Saturday, February 05, 2011

Interest groups in Egypt

A detailed discussion at Aljazeera English:

The "March of Millions" in Cairo marks the spectacular emergence of a new political society in Egypt. This uprising brings together a new coalition of forces, uniting reconfigured elements of the security state with prominent business people, internationalist leaders, and relatively new (or newly reconfigured) mass movements of youth, labour, women's and religious groups. President Hosni Mubarak lost his political power on Friday, January 28.

On that night the Egyptian military let Mubarak's ruling party headquarters burn down and ordered the police brigades attacking protesters to return to their barracks. When the evening call to prayer rang out and no one heeded Mubarak's curfew order, it was clear that the old president been reduced to a phantom authority. In order to understand where Egypt is going, and what shape democracy might take there, we need to set the extraordinarily successful popular mobilisations into their military, economic and social context. What other forces were behind this sudden fall of Mubarak from power? And how will this transitional military-centred government get along with this millions-strong protest movement?


Eygptian internationalism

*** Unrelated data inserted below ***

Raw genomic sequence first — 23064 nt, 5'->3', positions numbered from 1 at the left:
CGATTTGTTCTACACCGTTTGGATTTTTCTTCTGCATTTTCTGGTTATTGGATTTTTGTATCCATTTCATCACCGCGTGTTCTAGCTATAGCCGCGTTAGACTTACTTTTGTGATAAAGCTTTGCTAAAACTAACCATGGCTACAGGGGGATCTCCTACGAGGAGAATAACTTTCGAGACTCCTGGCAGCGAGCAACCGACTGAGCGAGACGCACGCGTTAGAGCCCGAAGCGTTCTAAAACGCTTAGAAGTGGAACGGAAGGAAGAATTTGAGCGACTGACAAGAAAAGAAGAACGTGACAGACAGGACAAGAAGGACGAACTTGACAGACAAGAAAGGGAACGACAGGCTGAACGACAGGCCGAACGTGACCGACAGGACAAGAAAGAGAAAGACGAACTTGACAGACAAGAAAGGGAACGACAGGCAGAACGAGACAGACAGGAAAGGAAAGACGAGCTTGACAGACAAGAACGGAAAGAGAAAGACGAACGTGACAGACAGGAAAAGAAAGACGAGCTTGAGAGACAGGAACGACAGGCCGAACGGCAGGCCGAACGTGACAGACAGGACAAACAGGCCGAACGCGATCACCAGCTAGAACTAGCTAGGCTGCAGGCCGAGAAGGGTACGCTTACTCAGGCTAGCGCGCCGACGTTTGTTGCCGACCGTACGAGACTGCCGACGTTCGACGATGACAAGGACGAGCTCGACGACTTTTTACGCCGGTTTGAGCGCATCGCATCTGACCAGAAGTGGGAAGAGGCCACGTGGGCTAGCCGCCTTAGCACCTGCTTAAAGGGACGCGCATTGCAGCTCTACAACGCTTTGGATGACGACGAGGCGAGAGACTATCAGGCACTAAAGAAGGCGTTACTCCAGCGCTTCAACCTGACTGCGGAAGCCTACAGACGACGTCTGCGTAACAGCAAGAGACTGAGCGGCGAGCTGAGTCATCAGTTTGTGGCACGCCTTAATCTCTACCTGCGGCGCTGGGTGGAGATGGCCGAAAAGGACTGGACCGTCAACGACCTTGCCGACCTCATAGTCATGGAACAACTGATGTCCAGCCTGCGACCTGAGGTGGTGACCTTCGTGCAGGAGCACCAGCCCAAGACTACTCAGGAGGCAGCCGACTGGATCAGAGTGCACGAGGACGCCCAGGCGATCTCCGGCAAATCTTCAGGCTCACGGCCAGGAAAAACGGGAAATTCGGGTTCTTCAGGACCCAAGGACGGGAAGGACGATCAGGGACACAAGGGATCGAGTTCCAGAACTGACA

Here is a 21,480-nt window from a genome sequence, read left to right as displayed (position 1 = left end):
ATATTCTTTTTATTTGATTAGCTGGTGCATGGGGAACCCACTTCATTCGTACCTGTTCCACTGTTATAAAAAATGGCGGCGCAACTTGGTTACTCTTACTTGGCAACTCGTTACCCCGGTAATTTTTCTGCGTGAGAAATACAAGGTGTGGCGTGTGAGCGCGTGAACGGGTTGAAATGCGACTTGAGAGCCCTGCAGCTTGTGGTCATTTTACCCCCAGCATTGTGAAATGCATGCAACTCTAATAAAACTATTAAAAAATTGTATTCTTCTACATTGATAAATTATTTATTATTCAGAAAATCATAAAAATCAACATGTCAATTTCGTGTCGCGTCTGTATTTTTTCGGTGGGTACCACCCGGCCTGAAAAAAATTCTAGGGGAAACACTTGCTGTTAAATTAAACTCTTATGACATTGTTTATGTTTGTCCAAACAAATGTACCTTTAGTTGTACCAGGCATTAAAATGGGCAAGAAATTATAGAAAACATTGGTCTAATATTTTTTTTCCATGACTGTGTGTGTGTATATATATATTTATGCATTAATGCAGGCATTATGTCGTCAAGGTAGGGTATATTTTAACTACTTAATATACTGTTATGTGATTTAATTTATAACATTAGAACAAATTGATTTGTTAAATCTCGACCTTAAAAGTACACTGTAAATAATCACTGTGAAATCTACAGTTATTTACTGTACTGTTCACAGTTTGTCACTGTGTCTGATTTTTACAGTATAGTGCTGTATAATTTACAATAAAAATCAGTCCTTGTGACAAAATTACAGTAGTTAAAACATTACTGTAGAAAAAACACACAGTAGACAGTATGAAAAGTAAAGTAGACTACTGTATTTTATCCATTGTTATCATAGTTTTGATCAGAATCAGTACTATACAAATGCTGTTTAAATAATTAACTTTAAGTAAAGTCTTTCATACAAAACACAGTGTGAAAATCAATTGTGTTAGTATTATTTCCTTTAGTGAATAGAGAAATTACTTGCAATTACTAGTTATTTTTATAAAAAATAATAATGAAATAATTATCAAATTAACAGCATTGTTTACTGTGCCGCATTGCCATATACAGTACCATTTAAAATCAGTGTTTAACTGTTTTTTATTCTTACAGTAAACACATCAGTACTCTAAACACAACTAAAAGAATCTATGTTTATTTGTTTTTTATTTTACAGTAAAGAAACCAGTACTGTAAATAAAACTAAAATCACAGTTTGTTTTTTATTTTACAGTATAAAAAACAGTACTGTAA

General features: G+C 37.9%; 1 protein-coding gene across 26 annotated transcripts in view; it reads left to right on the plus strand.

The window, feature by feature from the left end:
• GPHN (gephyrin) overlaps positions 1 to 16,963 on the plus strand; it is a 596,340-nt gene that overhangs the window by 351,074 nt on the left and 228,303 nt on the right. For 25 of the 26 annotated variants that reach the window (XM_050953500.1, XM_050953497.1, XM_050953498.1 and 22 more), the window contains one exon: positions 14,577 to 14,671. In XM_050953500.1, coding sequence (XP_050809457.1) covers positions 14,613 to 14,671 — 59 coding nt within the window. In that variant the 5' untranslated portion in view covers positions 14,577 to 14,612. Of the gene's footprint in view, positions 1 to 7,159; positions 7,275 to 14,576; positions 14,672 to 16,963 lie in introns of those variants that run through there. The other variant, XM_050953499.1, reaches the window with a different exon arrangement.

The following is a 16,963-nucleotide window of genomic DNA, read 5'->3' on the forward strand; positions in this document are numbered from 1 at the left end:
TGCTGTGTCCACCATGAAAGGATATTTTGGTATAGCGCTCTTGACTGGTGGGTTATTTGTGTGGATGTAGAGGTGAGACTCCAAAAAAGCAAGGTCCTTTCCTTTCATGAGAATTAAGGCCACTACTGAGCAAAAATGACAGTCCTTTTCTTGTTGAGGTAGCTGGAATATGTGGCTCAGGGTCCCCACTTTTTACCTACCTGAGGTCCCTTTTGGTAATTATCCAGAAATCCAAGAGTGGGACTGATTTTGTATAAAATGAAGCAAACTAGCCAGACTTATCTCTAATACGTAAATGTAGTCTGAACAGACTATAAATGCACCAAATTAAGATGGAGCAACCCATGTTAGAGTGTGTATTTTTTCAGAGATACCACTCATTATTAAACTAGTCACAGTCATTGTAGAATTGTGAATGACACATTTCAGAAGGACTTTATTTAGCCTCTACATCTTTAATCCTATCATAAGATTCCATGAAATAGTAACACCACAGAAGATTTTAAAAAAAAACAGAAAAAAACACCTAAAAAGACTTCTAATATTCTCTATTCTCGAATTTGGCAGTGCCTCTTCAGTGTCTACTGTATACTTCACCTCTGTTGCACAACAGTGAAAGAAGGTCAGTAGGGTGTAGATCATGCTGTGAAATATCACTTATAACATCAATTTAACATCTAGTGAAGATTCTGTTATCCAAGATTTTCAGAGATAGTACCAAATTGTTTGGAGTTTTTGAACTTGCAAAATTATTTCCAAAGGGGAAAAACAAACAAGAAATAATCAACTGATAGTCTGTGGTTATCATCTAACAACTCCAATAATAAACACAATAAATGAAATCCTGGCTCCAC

One final element to examine here is the critical, and often overlooked role that Egypt has played in United Nations and humanitarian organizations, and how this history is coming back to enliven domestic politics and offer legitimacy and leadership at this time. Muhammad ElBaradei, the former director of the United Nations International Atomic Energy Agency, has emerged as the consensus choice of the United Democratic Front in Egypt, which is asking him to serve as interim president, and to preside over a national process of consensus building and constitution drafting. In the 2000s, ElBaradei bravely led the IAEA and was credited with confirming that there were no weapons of mass destruction in Iraq, and that Iran was not developing a nuclear weapons program.

He won the Nobel Prize for upholding international law against a new wave of wars of aggression and for essentially stopping the momentum for war against Iran. He is no radical and not Egypt’s Gandhi; but he is no pushover or puppet of the US, either. For much of the week, standing at his side at the protests has been Egyptian actor Khaled Abou Naga, who has appeared in several Egyptian and American films, and who serves as Goodwill Ambassador for UNICEF. This may be much more a UN-humanitarian led revolution than a Muslim Brotherhood uprising. This is a very twenty-first century regime change – simultaneously local and international.
Image:  Tahrir Square

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